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George and Chico Freeman: Family Business

Father and son uphold more than one jazz legacy

Chico Freeman in Chicago
George Freeman in Chicago
George (l.) and Chico Freeman

Jazz has its share of royal families, including Heath brothers Percy, Jimmy and Tootie, from Philadelphia; Hank, Thad and Elvin Jones, from the Detroit area; New Orleans’ Marsalis and Batiste clans; Wes, Buddy and Monk Montgomery, from Indiana; and the Tampa-born Adderleys, Cannonball and Nat. In Chicago, a royal jazz bloodline runs through several generations of the Freemans.

That lineage goes way back to George Freeman, father to guitarist George, Windy City tenor titan Von and drummer Eldridge “Bruz,” and grandfather to Chico, also an acclaimed saxophonist, based in Switzerland in recent years.

About those long-established Freeman family bona fides: The elder Freeman, a Chicago cop and pianist, and his wife, a singer and guitarist, became close with Louis Armstrong, who stayed with the family when Pops first came to Chicago in the early ’20s. Von was a revered saxophone hero and mentor at home and abroad. George, now 88, played with the likes of Charlie Parker, Coleman Hawkins and Dexter Gordon, making a splash in New York but ultimately returning home.

The Freemans’ musical legacy-the family’s and that of Chicago jazz, heavily influenced by the blues and the innovations of the Association for the Advancement of Creative Musicians (AACM)-is celebrated in royal style on All in the Family (Southport). The recording, co-led by George and Chico, finds the uncle and nephew joined by various associates, including guitarist Mike Allemana, pianist Kirk Brown, bassist Harrison Bankhead, drummers Hamid Drake and Joe Jenkins and percussionist Reto Weber.

“The idea of All in the Family didn’t extend only to my uncle and me-it’s also the Chicago family,” says Chico Freeman, 66. He’s seated in a second-floor alcove at the Hard Rock Hotel on Michigan Avenue, not far from Millennium Park, where the Freemans and company aired out the music from their CD with an engaging performance at the Chicago Jazz Festival on Labor Day weekend. “I wanted Chicago musicians because I wanted that spirit and that feeling that I knew, that I didn’t have to talk about.”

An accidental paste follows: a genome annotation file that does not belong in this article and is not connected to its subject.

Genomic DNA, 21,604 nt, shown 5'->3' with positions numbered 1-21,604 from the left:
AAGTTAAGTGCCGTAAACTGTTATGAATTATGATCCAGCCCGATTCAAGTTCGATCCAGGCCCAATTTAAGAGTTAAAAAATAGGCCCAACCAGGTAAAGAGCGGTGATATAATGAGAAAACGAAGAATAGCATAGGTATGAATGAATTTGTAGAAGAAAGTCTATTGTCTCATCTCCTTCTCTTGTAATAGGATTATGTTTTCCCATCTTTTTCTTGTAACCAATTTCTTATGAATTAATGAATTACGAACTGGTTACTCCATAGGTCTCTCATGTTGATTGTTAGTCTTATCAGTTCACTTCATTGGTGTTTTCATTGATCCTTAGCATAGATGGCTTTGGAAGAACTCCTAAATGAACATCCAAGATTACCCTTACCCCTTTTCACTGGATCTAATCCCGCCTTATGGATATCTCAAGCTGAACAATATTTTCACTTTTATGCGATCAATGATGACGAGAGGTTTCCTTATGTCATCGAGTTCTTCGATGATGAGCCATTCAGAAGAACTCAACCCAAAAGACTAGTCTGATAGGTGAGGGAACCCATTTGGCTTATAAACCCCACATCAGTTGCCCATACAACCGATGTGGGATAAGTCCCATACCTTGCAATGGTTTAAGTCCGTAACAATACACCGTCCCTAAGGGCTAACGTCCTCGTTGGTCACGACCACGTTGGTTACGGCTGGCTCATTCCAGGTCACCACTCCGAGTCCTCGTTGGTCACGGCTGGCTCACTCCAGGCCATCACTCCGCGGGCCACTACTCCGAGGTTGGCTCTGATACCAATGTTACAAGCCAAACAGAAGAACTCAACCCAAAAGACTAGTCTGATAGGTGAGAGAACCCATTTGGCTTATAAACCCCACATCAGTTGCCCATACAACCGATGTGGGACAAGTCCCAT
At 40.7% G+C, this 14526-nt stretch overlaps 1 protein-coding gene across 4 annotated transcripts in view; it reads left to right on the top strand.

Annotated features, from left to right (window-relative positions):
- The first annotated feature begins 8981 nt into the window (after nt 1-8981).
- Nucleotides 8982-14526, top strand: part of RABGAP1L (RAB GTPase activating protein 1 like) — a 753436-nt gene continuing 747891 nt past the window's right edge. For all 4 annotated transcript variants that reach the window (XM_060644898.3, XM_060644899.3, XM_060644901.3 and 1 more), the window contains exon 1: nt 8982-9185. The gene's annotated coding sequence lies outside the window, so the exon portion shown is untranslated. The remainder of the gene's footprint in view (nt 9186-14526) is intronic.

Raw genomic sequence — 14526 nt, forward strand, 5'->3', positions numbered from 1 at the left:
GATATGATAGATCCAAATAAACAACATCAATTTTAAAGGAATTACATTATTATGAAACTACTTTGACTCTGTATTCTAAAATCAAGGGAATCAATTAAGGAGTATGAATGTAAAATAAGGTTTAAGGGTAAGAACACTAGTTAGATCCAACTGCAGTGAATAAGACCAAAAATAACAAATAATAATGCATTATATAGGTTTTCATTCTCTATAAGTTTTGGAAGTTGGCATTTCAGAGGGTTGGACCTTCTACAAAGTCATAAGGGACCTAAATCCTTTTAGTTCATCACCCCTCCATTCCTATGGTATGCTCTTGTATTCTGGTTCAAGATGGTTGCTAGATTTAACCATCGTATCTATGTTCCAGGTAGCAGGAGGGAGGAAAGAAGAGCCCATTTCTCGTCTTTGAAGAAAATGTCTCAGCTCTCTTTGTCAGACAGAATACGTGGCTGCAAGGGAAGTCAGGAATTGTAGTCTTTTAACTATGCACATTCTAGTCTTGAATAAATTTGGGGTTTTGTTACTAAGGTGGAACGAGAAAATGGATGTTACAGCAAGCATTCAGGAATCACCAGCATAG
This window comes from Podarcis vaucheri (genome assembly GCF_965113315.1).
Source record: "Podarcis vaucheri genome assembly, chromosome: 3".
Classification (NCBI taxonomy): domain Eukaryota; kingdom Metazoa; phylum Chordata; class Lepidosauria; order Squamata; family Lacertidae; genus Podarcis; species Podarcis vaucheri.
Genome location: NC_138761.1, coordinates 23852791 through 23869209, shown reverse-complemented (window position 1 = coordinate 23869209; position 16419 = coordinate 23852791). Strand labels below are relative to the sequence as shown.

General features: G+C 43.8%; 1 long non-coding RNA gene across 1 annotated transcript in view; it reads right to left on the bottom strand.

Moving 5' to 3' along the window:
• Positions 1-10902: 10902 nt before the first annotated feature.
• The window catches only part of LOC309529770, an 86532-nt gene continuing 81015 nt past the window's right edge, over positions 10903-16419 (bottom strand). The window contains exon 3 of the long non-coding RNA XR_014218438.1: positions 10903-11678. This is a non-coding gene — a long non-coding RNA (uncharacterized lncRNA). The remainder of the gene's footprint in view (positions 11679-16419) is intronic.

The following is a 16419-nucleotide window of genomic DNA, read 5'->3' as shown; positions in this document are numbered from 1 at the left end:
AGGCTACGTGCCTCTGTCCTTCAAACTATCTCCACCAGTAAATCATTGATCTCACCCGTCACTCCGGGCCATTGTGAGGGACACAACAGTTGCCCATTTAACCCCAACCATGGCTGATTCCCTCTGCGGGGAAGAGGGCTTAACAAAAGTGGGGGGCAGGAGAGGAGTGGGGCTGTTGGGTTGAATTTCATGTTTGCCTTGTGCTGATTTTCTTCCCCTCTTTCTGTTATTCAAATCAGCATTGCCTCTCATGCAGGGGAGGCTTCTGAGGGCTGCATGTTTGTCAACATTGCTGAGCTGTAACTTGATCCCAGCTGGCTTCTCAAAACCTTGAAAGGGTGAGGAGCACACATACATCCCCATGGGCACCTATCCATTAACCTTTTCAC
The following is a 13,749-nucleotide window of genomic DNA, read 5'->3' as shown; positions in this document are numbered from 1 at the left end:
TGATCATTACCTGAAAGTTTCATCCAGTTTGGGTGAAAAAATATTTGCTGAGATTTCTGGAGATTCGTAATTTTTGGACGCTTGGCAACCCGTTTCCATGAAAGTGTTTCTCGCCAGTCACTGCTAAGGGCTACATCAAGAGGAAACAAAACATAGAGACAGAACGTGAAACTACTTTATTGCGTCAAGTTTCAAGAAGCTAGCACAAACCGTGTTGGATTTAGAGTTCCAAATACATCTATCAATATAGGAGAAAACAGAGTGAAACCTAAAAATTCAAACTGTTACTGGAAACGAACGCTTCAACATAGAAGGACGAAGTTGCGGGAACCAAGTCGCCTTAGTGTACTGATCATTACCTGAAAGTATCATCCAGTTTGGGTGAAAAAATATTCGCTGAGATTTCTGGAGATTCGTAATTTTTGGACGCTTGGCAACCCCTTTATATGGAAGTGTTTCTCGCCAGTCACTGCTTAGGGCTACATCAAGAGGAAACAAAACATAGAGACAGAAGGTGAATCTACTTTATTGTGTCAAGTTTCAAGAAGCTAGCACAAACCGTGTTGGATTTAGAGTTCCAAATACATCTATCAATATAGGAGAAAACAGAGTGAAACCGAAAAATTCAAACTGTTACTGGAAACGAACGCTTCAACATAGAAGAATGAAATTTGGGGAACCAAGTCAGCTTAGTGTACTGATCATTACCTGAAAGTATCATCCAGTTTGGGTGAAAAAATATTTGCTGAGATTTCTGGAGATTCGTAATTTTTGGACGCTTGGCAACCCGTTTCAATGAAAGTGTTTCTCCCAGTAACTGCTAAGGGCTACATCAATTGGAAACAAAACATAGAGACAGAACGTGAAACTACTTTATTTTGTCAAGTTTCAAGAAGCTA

George is experiencing a late-career renaissance, via road shows everywhere from New York to Key West, and Chicago performances with a two-guitar quartet featuring Allemana. “I don’t know where it’s coming from,” George says a few days later, from his home on Chicago’s South Side. “But things are getting better and better. I’m surprised. I’m excited.” He first played with his nephew in the early ’70s, at a celebrated South Side club called Transitions East, since vanished. At the time, Chico wasn’t sure whether his uncle would take to the experimental-leaning vibe of the gig.

“I had had some experience with some other musicians who played in the more straight-ahead, traditional manner and found themselves in open situations, and they weren’t able to adapt, to express themselves. And I was a little afraid that my uncle might fall into that category,” Chico recalls. “But he blew my mind. He came and he played just amazingly. He was just a total musician. That changed my mind about everything. From that point on, I had the greatest amount of respect for him. And I found out that his whole mindset and approach was not limited.”

Flash forward to September 2014, when the two played together again at the Englewood Jazz Festival in Chicago, embarking on rehearsals and the recording of All in the Family shortly thereafter. The sessions were casual, spread over a couple of weeks at the digs shared by Southport Records label heads Joanie Pallatto and Bradley Parker-Sparrow. The Freemans and their bandmates recorded 22 tracks’ worth of original tunes and improvised interludes. The original music, both older and newly written, travels stylistically from mainstream to Latin and experimental, all imbued with a certain blues tinge. Included on the album are pieces George wrote for his brother (“Vonski”) and his nephews (“Chico” and “Marko”). The ballad “My Scenery” stems from the period when, in his early 20s, George traveled to New York with saxophonist Johnny Griffin. Chico’s “Dark Blue” was inspired by Ellington’s music.

It’s varied but not purposely eclectic, Chico says. “My objective with this project was to touch on some of the important and creative areas that I’ve done, and my uncle has done. The unifying factor is the originality of Chicago in those areas. There’s that free-expression, complete-improvisation aspect. There’s that Chicago groove thing that happens, a little bit of R&B. It’s not R&B, per se, but the flavor of certain things that we all have played.”

Inspired by the reception for All in the Family and the performances they’ve already given, the two are aiming for a more ambitious touring schedule next summer and fall, Chico says. He’s eager to perform and record even more music created specifically for this ensemble. George is looking forward to taking his music to more people, following a slowdown that began after Von’s death in 2012. “It’s been a fantastic year,” he says. “This is the peak of my career. I didn’t ask for it-it just happened.”

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Originally Published